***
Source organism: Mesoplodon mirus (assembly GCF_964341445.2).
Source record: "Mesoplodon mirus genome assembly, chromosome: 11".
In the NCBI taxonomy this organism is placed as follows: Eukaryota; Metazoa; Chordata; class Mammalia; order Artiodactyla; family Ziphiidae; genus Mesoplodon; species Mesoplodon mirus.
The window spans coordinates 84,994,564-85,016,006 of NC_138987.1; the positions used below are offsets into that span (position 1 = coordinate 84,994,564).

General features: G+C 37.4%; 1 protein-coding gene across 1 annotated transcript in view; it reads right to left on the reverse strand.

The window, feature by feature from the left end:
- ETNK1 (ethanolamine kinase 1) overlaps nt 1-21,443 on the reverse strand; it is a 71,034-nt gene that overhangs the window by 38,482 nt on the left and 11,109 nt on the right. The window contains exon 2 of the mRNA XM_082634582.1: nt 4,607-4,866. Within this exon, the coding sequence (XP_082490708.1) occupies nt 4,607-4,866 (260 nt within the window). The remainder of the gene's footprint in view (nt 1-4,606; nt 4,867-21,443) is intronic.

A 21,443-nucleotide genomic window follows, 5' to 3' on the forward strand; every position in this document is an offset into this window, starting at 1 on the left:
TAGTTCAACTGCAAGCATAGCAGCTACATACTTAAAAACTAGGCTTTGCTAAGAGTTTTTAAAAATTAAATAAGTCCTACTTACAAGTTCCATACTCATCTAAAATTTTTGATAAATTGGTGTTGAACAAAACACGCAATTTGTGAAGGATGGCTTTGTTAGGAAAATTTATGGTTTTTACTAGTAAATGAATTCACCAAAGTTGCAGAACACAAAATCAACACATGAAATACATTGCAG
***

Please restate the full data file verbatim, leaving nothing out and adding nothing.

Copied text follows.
Source organism: Mesoplodon mirus (assembly GCF_964341445.2).
Source record: "Mesoplodon mirus genome assembly, chromosome: 11".
In the NCBI taxonomy this organism is placed as follows: Eukaryota; Metazoa; Chordata; class Mammalia; order Artiodactyla; family Ziphiidae; genus Mesoplodon; species Mesoplodon mirus.
The window spans coordinates 84,994,564-85,016,006 of NC_138987.1; the positions used below are offsets into that span (position 1 = coordinate 84,994,564).

General features: G+C 37.4%; 1 protein-coding gene across 1 annotated transcript in view; it reads right to left on the reverse strand.

The window, feature by feature from the left end:
- ETNK1 (ethanolamine kinase 1) overlaps nt 1-21,443 on the reverse strand; it is a 71,034-nt gene that overhangs the window by 38,482 nt on the left and 11,109 nt on the right. The window contains exon 2 of the mRNA XM_082634582.1: nt 4,607-4,866. Within this exon, the coding sequence (XP_082490708.1) occupies nt 4,607-4,866 (260 nt within the window). The remainder of the gene's footprint in view (nt 1-4,606; nt 4,867-21,443) is intronic.

A 21,443-nucleotide genomic window follows, 5' to 3' on the forward strand; every position in this document is an offset into this window, starting at 1 on the left:
TAGTTCAACTGCAAGCATAGCAGCTACATACTTAAAAACTAGGCTTTGCTAAGAGTTTTTAAAAATTAAATAAGTCCTACTTACAAGTTCCATACTCATCTAAAATTTTTGATAAATTGGTGTTGAACAAAACACGCAATTTGTGAAGGATGGCTTTGTTAGGAAAATTTATGGTTTTTACTAGTAAATGAATTCACCAAAGTTGCAGAACACAAAATCAACACATGAAATACATTGCAG